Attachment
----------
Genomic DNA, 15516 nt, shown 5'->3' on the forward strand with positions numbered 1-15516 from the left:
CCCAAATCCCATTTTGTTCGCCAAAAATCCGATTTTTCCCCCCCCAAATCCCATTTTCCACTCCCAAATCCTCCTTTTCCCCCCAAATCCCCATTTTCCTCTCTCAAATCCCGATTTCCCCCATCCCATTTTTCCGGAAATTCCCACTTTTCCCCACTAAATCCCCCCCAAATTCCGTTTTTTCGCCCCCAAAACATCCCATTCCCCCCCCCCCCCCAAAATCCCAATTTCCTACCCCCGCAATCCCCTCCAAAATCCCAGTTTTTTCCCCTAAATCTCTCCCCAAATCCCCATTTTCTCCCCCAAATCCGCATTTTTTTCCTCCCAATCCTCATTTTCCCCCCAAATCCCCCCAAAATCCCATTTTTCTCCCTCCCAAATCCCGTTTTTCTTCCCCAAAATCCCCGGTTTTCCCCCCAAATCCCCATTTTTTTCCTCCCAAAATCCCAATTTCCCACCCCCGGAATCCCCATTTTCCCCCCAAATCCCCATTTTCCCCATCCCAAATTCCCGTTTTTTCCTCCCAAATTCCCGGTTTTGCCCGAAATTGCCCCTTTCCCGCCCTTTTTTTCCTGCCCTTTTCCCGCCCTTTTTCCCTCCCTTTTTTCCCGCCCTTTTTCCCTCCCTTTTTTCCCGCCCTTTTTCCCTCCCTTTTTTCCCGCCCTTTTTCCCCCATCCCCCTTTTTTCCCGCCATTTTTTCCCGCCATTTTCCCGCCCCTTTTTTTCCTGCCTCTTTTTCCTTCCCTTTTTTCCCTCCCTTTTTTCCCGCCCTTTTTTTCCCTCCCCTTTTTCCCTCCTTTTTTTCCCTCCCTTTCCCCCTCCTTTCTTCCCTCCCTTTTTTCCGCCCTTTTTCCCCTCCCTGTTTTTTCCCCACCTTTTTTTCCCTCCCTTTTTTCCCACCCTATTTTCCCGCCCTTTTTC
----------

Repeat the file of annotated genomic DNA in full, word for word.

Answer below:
Genomic DNA, 15516 nt, shown 5'->3' on the forward strand with positions numbered 1-15516 from the left:
CCCAAATCCCATTTTGTTCGCCAAAAATCCGATTTTTCCCCCCCCAAATCCCATTTTCCACTCCCAAATCCTCCTTTTCCCCCCAAATCCCCATTTTCCTCTCTCAAATCCCGATTTCCCCCATCCCATTTTTCCGGAAATTCCCACTTTTCCCCACTAAATCCCCCCCAAATTCCGTTTTTTCGCCCCCAAAACATCCCATTCCCCCCCCCCCCCCAAAATCCCAATTTCCTACCCCCGCAATCCCCTCCAAAATCCCAGTTTTTTCCCCTAAATCTCTCCCCAAATCCCCATTTTCTCCCCCAAATCCGCATTTTTTTCCTCCCAATCCTCATTTTCCCCCCAAATCCCCCCAAAATCCCATTTTTCTCCCTCCCAAATCCCGTTTTTCTTCCCCAAAATCCCCGGTTTTCCCCCCAAATCCCCATTTTTTTCCTCCCAAAATCCCAATTTCCCACCCCCGGAATCCCCATTTTCCCCCCAAATCCCCATTTTCCCCATCCCAAATTCCCGTTTTTTCCTCCCAAATTCCCGGTTTTGCCCGAAATTGCCCCTTTCCCGCCCTTTTTTTCCTGCCCTTTTCCCGCCCTTTTTCCCTCCCTTTTTTCCCGCCCTTTTTCCCTCCCTTTTTTCCCGCCCTTTTTCCCTCCCTTTTTTCCCGCCCTTTTTCCCCCATCCCCCTTTTTTCCCGCCATTTTTTCCCGCCATTTTCCCGCCCCTTTTTTTCCTGCCTCTTTTTCCTTCCCTTTTTTCCCTCCCTTTTTTCCCGCCCTTTTTTTCCCTCCCCTTTTTCCCTCCTTTTTTTCCCTCCCTTTCCCCCTCCTTTCTTCCCTCCCTTTTTTCCGCCCTTTTTCCCCTCCCTGTTTTTTCCCCACCTTTTTTTCCCTCCCTTTTTTCCCACCCTATTTTCCCGCCCTTTTTC